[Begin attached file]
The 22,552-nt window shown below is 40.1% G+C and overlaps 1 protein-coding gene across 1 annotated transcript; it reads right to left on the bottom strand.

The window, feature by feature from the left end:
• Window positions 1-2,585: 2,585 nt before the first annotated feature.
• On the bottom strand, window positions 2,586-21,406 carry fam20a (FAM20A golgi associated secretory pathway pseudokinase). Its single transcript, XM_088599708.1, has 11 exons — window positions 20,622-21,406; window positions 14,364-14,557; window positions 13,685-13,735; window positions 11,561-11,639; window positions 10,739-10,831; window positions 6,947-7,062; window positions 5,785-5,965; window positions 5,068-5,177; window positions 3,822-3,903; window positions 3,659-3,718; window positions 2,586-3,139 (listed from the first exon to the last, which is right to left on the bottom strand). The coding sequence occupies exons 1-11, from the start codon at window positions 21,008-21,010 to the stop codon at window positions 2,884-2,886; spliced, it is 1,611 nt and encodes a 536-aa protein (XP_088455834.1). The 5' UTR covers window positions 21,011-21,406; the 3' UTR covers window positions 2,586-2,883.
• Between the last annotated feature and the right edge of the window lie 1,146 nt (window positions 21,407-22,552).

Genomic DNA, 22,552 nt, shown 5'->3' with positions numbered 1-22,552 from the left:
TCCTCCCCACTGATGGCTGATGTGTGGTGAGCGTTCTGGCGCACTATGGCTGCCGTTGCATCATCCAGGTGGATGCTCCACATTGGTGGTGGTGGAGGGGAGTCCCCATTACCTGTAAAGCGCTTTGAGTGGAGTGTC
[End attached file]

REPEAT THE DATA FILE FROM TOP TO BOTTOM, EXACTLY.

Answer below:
The 22,552-nt window shown below is 40.1% G+C and overlaps 1 protein-coding gene across 1 annotated transcript; it reads right to left on the bottom strand.

The window, feature by feature from the left end:
• Window positions 1-2,585: 2,585 nt before the first annotated feature.
• On the bottom strand, window positions 2,586-21,406 carry fam20a (FAM20A golgi associated secretory pathway pseudokinase). Its single transcript, XM_088599708.1, has 11 exons — window positions 20,622-21,406; window positions 14,364-14,557; window positions 13,685-13,735; window positions 11,561-11,639; window positions 10,739-10,831; window positions 6,947-7,062; window positions 5,785-5,965; window positions 5,068-5,177; window positions 3,822-3,903; window positions 3,659-3,718; window positions 2,586-3,139 (listed from the first exon to the last, which is right to left on the bottom strand). The coding sequence occupies exons 1-11, from the start codon at window positions 21,008-21,010 to the stop codon at window positions 2,884-2,886; spliced, it is 1,611 nt and encodes a 536-aa protein (XP_088455834.1). The 5' UTR covers window positions 21,011-21,406; the 3' UTR covers window positions 2,586-2,883.
• Between the last annotated feature and the right edge of the window lie 1,146 nt (window positions 21,407-22,552).

Genomic DNA, 22,552 nt, shown 5'->3' with positions numbered 1-22,552 from the left:
TCCTCCCCACTGATGGCTGATGTGTGGTGAGCGTTCTGGCGCACTATGGCTGCCGTTGCATCATCCAGGTGGATGCTCCACATTGGTGGTGGTGGAGGGGAGTCCCCATTACCTGTAAAGCGCTTTGAGTGGAGTGTC